The impact of IRA drug negotiations will not be limited to MFP negotiated drugs. A lower price on the selected drug will incentivize payers to negotiate lower prices for all related products in the same or similar therapeutic class. In addition, it is common for payers to align their commercial and Part D formularies. Payers have indicated that they will use published MFPs as a baseline for negotiations across their commercial business as well as Medicare to offset increased liabilities under Part D redesign.

The IRA will have far reaching effects on generics, both in development and pricing. All branded drugs in the same class as an MFP drug will have prices impacted by the IRA on both commercial and Medicare benefits. New generics within these therapeutic classes will need to launch at prices low enough to incentivize payers to cover them while still maintaining profitability.

Unintended Consequences

The IRA has a disproportionate effect on small molecules, which will be subject to CMS price negotiations after just 9 years on the market and have the largest effect on new generic entry. The IRA will impact a functioning generic market that is delivering significant cost savings with government price setting. This is occurring on the most successful brand products that represent the most significant revenue opportunities for the generic industry. Today, multiple generics entering the market drive prices lower. If fewer generics are incentivized to enter the market, cost savings realized by our healthcare system may be reduced.


  1. Text – H.R.5376 – 117th Congress (2021-2022): Inflation Reduction Act of 2022. (2022, August 16)., accessed on June 28, 2024.
  2. The U.S. Generic & biosimilar medicines savings report. September 2023. AAM-2023-Generic-Biosimilar-Medicines-Savings-Report-web.pdf (, accessed on June 28, 2024.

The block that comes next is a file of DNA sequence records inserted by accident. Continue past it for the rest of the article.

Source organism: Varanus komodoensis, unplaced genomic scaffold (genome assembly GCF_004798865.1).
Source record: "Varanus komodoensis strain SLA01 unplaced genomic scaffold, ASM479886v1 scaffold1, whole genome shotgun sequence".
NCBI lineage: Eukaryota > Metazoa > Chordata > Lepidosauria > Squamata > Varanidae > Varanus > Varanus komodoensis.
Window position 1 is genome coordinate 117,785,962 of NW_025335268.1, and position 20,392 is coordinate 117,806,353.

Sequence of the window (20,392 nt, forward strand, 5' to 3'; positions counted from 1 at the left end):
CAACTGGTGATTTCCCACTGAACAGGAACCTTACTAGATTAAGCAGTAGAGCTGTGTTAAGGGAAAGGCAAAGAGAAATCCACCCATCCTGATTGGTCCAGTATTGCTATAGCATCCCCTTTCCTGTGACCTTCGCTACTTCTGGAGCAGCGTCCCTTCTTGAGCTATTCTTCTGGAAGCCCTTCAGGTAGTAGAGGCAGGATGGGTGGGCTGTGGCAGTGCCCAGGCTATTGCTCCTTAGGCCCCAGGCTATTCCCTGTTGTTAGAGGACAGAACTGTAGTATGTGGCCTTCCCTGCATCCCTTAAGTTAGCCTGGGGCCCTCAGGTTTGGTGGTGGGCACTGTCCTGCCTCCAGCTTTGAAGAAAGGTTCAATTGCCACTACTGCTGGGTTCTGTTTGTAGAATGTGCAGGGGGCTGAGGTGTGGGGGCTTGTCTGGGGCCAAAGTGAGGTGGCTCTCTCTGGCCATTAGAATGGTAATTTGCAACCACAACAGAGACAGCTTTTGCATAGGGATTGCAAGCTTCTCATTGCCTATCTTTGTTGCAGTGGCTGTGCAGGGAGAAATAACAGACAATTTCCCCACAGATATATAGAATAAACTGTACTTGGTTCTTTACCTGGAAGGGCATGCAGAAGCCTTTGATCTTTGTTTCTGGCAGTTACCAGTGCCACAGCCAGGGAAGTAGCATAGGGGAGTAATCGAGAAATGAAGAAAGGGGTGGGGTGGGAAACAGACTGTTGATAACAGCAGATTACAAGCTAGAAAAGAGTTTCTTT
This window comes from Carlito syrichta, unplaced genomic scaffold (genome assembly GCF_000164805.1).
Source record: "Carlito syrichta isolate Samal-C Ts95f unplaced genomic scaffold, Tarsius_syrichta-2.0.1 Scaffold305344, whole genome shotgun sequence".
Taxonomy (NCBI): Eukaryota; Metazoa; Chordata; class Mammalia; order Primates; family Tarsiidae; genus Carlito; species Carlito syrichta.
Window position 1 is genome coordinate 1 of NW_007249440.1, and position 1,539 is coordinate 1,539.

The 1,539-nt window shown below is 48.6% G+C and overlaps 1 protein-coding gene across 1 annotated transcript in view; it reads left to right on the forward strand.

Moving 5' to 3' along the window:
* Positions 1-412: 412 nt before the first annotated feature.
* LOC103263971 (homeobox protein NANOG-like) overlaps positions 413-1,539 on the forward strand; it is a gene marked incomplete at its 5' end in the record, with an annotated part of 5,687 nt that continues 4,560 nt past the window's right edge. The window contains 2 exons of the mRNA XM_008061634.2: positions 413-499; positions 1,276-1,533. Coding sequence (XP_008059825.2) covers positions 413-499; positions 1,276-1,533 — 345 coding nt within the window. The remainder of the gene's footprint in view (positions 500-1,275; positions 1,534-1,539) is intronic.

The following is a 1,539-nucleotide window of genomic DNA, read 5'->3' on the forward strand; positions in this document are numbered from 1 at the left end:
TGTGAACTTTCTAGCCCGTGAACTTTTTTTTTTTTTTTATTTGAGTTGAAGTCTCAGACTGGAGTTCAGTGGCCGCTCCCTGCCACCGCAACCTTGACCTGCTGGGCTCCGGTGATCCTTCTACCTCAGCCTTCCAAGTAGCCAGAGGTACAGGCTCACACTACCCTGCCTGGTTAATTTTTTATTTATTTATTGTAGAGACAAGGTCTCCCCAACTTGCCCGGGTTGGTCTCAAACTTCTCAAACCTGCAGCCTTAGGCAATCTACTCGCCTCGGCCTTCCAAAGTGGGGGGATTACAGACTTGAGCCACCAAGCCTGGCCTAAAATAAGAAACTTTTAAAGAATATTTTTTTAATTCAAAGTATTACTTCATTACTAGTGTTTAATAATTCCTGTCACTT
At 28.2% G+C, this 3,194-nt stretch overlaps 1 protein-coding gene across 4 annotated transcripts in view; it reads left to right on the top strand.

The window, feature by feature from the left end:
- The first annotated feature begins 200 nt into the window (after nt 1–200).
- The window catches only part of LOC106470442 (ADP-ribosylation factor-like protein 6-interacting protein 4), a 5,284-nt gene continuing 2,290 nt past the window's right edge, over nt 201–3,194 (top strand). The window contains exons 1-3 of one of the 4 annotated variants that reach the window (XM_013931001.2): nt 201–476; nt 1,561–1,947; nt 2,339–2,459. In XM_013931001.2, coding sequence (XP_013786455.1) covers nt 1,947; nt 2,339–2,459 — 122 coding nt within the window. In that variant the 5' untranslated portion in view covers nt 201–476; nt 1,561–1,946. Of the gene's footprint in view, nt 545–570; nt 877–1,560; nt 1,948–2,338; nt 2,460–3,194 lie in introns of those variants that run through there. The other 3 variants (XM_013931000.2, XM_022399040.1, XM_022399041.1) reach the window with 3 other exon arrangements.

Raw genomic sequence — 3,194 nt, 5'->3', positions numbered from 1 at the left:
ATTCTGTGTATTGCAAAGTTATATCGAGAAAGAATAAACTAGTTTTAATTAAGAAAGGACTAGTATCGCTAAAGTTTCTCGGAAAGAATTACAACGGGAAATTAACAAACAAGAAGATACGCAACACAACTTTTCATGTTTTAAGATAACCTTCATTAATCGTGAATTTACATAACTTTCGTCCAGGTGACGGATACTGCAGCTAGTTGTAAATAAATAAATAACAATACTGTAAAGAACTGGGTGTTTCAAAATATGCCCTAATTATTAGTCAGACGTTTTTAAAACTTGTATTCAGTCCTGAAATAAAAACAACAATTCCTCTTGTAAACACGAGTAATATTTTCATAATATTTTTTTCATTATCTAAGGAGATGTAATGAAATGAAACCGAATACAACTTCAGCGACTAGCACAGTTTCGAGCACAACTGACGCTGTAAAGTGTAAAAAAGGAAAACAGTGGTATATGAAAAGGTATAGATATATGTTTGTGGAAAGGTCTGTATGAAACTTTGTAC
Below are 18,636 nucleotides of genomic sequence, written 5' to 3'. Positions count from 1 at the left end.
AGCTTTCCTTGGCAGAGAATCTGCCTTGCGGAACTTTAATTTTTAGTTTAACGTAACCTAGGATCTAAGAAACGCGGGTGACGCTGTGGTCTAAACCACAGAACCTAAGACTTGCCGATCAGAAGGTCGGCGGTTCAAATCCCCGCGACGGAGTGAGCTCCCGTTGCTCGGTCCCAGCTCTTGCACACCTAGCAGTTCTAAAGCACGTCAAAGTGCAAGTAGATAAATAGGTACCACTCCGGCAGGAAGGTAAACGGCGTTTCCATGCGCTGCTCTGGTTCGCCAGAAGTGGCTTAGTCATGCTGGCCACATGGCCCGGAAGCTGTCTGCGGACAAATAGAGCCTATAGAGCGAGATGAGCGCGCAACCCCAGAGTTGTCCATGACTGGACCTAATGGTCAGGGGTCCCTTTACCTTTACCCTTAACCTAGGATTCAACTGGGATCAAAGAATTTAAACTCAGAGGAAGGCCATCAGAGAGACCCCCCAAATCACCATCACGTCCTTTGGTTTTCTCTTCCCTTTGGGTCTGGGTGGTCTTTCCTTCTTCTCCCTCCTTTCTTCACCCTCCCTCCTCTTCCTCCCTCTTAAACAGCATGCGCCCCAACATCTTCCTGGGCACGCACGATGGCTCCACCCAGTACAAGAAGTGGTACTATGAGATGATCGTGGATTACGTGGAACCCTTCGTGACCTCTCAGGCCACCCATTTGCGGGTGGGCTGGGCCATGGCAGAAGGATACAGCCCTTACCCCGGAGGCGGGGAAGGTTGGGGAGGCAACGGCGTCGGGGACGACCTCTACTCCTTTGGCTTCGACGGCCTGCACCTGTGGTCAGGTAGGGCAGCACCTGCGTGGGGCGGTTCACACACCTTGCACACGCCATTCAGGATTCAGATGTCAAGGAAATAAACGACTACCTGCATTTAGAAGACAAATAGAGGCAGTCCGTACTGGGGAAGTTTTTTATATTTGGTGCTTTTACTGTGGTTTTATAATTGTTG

3. Long, D. 2023-2024 Health Care and Pharmaceutical Marketplace Trends (April 2024) IQVIA.
  4. KPMG Generics 2030: Three strategies to curb the downward spiral. Generics 2030 (, accessed ono June 28, 2024.
  5. FDA. Hatch-Waxman Letters. February 3, 2022. Hatch-Waxman Letters | FDA, accessed on June 28, 2024.
  6. FDA. Generic Competition and Drug Prices: New Evidence Linking Greater Generic Competition and Lower Generic Drug Prices. December 2019. Accessed on June 28, 2024.
  7. Cubanski J. Explaining the Prescription Drug Provisions in the Inflation Reduction Act. KFF January 24, 2023., accessed on June 28, 2024.
  8. O’Brien JM, et al. How The IRA Could Delay Pharmaceutical Launches, Reduce Indications, And Chill Evidence Generation. Health Affairs, November 3, 2023. How The IRA Could Delay Pharmaceutical Launches, Reduce Indications, And Chill Evidence Generation | Health Affairs, accessed on June 28, 2024.
  9. Cohen, J.  Inflation Reduction Act Favors Biologics Over Small Molecules: In The Long Term, This Could Partly Undermine Bill’s Effort To Contain Costs. Forbes, January 15, 2023  Inflation Reduction Act Favors Biologics Over Small Molecules: In The Long Term, This Could Partly Undermine Bill’s Effort To Contain Costs (, accessed on June 28, 2024.
  10. Fein A. Surprise! Thanks to the IRA, Part D Plans Will Prefer High-List, High-Rebate Drugs. Drug Channels. Drug Channels: Surprise! Thanks to the IRA, Part D Plans Will Prefer High-List, High-Rebate Drugs, accessed on June 28, 2024